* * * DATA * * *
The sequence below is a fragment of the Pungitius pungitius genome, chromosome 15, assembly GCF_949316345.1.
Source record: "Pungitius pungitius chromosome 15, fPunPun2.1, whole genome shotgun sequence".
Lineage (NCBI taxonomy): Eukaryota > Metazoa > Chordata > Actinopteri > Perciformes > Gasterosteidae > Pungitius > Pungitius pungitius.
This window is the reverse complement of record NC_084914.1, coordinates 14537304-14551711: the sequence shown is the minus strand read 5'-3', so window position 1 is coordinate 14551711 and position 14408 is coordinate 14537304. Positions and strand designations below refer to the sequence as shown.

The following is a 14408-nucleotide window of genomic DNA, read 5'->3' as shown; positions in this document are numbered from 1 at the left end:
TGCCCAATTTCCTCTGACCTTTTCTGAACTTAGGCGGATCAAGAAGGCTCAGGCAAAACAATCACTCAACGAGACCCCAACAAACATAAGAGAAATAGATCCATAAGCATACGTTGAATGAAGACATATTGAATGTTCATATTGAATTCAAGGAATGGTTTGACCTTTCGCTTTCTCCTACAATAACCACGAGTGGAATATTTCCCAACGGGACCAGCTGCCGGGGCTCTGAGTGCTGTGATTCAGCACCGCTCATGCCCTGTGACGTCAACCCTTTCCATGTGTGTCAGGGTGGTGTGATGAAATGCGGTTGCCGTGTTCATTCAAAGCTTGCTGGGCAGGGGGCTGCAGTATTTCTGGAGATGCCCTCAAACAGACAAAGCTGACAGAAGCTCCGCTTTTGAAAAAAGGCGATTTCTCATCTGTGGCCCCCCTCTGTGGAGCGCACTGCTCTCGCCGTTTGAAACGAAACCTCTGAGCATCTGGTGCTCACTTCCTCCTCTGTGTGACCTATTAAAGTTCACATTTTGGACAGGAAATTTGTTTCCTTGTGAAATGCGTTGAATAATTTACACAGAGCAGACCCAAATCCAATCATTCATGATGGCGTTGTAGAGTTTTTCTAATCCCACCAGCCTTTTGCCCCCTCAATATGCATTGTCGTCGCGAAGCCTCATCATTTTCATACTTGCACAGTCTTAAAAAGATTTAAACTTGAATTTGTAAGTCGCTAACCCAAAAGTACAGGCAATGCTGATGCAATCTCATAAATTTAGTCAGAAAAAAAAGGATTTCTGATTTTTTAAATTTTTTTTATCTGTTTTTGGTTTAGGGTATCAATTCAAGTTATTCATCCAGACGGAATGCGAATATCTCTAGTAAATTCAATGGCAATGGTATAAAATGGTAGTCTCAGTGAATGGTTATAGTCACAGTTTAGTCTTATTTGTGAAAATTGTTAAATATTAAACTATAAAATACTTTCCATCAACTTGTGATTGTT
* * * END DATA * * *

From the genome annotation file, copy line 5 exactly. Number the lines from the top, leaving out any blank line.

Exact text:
The following is a 14408-nucleotide window of genomic DNA, read 5'->3' as shown; positions in this document are numbered from 1 at the left end: